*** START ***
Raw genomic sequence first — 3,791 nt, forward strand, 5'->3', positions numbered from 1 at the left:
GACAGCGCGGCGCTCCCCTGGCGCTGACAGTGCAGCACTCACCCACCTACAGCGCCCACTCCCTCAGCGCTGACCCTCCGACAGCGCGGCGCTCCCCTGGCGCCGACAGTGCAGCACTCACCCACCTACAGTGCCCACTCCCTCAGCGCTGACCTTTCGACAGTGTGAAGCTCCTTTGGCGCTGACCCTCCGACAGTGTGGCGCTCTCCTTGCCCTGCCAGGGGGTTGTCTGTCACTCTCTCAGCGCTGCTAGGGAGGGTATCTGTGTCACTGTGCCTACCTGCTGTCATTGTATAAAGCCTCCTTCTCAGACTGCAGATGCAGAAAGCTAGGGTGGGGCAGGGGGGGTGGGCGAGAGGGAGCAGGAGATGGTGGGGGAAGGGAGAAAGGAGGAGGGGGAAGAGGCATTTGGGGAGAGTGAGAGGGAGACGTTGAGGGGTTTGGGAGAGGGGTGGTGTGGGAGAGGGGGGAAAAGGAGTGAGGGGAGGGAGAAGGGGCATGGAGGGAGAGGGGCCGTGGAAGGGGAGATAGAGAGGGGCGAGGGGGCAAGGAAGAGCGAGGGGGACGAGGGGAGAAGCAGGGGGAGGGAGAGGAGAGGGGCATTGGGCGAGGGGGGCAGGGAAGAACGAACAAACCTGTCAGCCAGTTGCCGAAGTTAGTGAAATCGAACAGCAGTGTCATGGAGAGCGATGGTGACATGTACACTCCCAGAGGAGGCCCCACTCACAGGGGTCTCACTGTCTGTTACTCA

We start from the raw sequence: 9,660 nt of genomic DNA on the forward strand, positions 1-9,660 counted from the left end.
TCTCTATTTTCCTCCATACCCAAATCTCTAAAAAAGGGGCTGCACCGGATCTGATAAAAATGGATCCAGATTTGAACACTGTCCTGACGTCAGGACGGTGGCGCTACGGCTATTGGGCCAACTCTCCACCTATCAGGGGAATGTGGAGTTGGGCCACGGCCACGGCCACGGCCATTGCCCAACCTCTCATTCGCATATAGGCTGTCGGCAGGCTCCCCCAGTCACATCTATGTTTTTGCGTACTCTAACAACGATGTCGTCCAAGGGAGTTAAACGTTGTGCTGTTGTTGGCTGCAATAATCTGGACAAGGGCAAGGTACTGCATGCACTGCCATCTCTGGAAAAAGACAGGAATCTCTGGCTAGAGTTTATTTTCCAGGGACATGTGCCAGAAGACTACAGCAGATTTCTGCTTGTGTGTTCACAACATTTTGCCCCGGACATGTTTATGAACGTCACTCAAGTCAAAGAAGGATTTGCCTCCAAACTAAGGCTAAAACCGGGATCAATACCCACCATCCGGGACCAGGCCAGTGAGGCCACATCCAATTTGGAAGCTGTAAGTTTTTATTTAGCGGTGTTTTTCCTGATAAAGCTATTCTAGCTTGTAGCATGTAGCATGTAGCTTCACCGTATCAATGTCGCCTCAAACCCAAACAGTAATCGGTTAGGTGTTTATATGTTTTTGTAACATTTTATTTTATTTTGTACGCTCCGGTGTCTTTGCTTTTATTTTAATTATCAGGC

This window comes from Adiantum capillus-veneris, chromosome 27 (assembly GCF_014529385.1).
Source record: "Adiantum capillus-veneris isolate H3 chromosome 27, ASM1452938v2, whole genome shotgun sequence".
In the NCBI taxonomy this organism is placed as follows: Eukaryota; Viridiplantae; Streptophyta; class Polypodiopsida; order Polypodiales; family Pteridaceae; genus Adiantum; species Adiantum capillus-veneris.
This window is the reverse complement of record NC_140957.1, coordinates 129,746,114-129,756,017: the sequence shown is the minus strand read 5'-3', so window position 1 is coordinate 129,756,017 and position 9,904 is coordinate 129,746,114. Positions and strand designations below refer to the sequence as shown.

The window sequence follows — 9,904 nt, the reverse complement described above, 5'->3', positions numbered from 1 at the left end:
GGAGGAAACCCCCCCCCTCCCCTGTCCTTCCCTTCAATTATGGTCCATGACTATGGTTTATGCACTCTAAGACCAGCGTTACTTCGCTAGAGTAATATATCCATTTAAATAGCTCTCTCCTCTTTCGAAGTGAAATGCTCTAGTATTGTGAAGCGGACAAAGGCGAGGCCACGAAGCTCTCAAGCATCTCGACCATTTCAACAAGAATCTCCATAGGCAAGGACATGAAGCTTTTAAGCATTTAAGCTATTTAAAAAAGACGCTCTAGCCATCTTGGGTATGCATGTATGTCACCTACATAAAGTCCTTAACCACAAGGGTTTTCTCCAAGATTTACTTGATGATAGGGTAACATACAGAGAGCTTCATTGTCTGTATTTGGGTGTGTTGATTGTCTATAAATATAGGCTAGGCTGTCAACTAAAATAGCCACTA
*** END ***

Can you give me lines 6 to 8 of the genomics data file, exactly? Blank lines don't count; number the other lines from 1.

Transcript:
Source record: "Adiantum capillus-veneris isolate H3 chromosome 27, ASM1452938v2, whole genome shotgun sequence".
In the NCBI taxonomy this organism is placed as follows: Eukaryota; Viridiplantae; Streptophyta; class Polypodiopsida; order Polypodiales; family Pteridaceae; genus Adiantum; species Adiantum capillus-veneris.
This window is the reverse complement of record NC_140957.1, coordinates 129,746,114-129,756,017: the sequence shown is the minus strand read 5'-3', so window position 1 is coordinate 129,756,017 and position 9,904 is coordinate 129,746,114. Positions and strand designations below refer to the sequence as shown.